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5 Guidelines: Covered Call Total Return

How do you calculate returns from writing covered calls? At first glance, this seems like an easy question; return is return, right? But in fact, calculating return can be done in several different ways.

The most important aspects to the calculation are consistency and accuracy. Consistency ensures that your side-by-side comparisons are truly comparative. Accuracy ensures that you are taking everything into account to develop a realistic return model.

Five important points determine how you calculate returns and make comparisons, between options written on one stock, or for picking stocks for covered call writing. These are:

1. Premium: The premium you receive when you sell a covered call is just the starting point of your calculation. This strategy creates extra income beyond what you earn from stock trades and dividends. Covered calls can be closed at any time to take profits, allowed to expire, or rolled forward to avoid exercise. The caution about premium is this: If you pick stocks for covered call writing based on the highest possible premium level, it means you are picking the most volatile, higher-risk stocks. This may not be a good match for your risk tolerance. So you should pick stocks based on your fundamental criteria and risk tolerance, as a starting point; and only then decide whether or not to write covered calls.

2. Annualizing the return: In order to make sure that your analysis is accurate, you need to annualize the return. In deciding which call to sell, longer-term calls yield more money, but a lower annualized return. In fact, you are going to make a better return selling short-term calls several times per year, than you will by selling longer-term calls for more money, due to rapid time decay in the last weeks of the option's life. Check this out on any option series, and you will see that it's true.

Annualizing is the recalculation of return as if the position remained open for one full year. To annualize, follow these steps:

a. Calculate the return; divide the premium by the basis (use the strike, not current value or purchase price).

2. Divide the return by the holding period. For example, if the option expires in 35 days, divide the return by 35. If it expires in 14 days, divide it by 14.

3. Multiply the result by 365(days) to get the equivalent annualized yield. Remember, though, that the result, which may be double-digit or even triple-digit, should not be seen as what you should expect to earn consistently. This process is used only to make comparisons accurate and consistent.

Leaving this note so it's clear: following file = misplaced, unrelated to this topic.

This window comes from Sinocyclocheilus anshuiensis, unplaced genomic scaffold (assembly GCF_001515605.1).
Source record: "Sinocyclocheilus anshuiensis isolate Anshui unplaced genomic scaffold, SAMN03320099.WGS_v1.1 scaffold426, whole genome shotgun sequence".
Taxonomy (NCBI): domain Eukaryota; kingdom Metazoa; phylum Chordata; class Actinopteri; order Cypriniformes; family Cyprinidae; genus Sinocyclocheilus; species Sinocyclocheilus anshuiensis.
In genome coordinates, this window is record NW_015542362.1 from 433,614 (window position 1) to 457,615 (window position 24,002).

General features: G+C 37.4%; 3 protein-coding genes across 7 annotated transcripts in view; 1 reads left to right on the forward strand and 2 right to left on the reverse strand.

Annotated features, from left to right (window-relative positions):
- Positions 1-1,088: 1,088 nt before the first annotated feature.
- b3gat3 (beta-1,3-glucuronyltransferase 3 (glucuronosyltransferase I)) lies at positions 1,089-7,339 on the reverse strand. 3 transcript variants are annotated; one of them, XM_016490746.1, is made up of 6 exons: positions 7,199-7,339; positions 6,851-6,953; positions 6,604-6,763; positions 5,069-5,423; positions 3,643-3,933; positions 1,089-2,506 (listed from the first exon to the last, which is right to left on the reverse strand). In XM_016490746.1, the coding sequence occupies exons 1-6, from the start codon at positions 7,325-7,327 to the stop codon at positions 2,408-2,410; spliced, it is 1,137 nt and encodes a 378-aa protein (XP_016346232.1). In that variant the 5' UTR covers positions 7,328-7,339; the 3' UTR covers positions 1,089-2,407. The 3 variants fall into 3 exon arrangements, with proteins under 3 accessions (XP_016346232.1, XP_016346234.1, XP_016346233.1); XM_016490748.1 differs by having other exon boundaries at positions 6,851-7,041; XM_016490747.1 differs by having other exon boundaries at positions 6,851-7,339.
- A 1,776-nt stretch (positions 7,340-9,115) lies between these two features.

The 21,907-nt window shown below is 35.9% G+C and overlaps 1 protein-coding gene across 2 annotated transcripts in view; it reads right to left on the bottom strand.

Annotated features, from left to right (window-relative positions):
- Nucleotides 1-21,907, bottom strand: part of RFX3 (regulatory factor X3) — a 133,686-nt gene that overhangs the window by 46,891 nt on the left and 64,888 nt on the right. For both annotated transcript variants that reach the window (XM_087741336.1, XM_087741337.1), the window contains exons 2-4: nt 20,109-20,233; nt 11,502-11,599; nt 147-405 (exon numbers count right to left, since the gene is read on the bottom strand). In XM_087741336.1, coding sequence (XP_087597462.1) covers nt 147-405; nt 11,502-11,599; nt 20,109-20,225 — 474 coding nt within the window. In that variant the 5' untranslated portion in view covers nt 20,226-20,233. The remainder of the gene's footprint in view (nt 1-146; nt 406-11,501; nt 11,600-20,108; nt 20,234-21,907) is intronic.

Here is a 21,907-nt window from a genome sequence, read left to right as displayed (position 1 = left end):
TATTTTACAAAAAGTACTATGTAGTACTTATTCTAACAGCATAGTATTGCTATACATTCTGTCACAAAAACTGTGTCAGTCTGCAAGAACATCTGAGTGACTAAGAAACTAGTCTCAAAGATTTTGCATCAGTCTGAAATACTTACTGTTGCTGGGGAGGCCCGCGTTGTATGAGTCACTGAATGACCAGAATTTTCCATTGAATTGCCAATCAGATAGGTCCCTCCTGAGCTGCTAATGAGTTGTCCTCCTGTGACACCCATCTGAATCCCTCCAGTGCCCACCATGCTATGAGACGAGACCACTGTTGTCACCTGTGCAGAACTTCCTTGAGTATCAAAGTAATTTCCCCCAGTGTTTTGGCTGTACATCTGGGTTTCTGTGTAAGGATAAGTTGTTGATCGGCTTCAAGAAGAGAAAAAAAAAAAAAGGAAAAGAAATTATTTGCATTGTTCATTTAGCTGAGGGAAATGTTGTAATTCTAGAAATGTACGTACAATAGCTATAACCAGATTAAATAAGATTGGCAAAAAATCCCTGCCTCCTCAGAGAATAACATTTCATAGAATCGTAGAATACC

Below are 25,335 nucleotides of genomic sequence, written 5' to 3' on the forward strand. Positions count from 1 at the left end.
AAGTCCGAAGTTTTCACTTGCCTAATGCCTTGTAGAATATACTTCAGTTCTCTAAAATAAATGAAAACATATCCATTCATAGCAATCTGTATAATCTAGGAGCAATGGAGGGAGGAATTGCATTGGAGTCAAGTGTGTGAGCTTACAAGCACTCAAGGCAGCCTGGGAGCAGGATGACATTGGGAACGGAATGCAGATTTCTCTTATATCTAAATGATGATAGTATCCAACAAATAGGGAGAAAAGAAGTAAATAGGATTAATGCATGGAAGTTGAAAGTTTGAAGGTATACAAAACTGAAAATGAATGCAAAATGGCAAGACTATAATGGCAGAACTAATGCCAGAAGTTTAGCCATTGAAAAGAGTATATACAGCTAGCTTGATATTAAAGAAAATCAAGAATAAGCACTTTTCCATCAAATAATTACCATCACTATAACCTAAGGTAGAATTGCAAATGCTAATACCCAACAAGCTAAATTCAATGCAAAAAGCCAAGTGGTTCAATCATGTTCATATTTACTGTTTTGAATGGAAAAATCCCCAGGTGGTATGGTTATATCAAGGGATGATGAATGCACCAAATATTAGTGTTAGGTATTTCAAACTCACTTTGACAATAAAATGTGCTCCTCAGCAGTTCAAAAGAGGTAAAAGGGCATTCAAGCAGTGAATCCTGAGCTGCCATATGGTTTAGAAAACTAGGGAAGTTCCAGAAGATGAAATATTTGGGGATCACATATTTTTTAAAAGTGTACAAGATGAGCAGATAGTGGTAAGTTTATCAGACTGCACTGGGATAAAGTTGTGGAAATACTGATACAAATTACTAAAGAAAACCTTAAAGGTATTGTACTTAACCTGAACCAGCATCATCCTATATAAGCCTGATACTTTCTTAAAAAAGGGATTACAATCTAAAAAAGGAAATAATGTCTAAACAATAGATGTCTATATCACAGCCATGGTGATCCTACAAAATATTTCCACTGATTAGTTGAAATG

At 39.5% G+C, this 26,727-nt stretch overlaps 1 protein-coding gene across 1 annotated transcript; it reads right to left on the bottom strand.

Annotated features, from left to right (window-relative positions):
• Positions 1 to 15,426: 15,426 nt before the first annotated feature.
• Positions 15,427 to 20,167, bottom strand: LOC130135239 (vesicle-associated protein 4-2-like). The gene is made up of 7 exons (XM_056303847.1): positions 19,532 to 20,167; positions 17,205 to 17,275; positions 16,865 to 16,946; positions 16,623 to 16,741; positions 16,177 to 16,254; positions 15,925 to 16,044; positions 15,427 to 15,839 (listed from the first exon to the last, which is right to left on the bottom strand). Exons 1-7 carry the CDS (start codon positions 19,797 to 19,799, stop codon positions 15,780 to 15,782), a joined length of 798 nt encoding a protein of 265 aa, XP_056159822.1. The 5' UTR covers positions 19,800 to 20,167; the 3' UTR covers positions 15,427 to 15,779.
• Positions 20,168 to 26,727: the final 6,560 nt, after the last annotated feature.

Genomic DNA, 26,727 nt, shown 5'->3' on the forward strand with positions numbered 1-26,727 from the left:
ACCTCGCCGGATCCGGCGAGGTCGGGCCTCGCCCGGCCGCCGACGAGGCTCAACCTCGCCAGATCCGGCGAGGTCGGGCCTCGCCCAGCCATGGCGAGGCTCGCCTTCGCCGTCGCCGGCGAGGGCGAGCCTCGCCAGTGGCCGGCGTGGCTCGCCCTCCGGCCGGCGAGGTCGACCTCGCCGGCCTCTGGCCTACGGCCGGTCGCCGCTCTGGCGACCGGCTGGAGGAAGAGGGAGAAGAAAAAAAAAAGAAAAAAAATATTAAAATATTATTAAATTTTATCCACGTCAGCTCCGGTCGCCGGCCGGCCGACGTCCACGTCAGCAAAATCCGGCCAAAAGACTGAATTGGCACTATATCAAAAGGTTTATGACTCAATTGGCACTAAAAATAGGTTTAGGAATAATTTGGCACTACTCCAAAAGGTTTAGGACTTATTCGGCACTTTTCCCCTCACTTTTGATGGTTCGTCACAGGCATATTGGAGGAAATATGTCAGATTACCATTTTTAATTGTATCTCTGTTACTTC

3. What is your basis?: You can calculate return based on the cost of stock, its current value, or the strike price of the call. Using the strike price is probably the most accurate, because this is the price at which you are required to sell shares if the short call is exercised. Be consistent. Your comparisons are valid only if you use the same basis in all calculations, and the strike will provide the most reliable form of net return.

4. Capital gain on stock: It is crucial that the strike of your covered call is higher than your basis in the stock. This guarantees a capital gain if the call is exercised, and not a capital loss. Pick strikes close to current price per share. Writing a covered call too far out of the money yields very little income. Writing a covered call deep in the money may classify as an "unqualified" covered call meaning you could lose long-term capital gains status, and end up paying the higher short-term rate.

5. Dividend yield: Finally, pay attention to dividend yield. Use the dividend based on the price you paid for the stock. This is a major portion of overall return but often is overlooked. If you are comparing several different companies based on a few criteria, and all are equally promising, go with the one yielding a higher than average dividend. Be aware that the time between opening a covered call and expiration may involve no ex-dividend dates, meaning you will not earn a quarterly dividend during the option's life. In some cases, you will get one quarterly return or even two. For example, with good timing, you could earn two quarterly dividends in just over 60 days.

Michael Thomsett blogs at TheStreet.com, Seeking Alpha, and several other sites. He has been trading options for 35 years. He also teaches on the Candlestick Forum website. To check membership, go to Candlestick Forum membership. His new book can be viewed at tinyurl.com/z44kzlu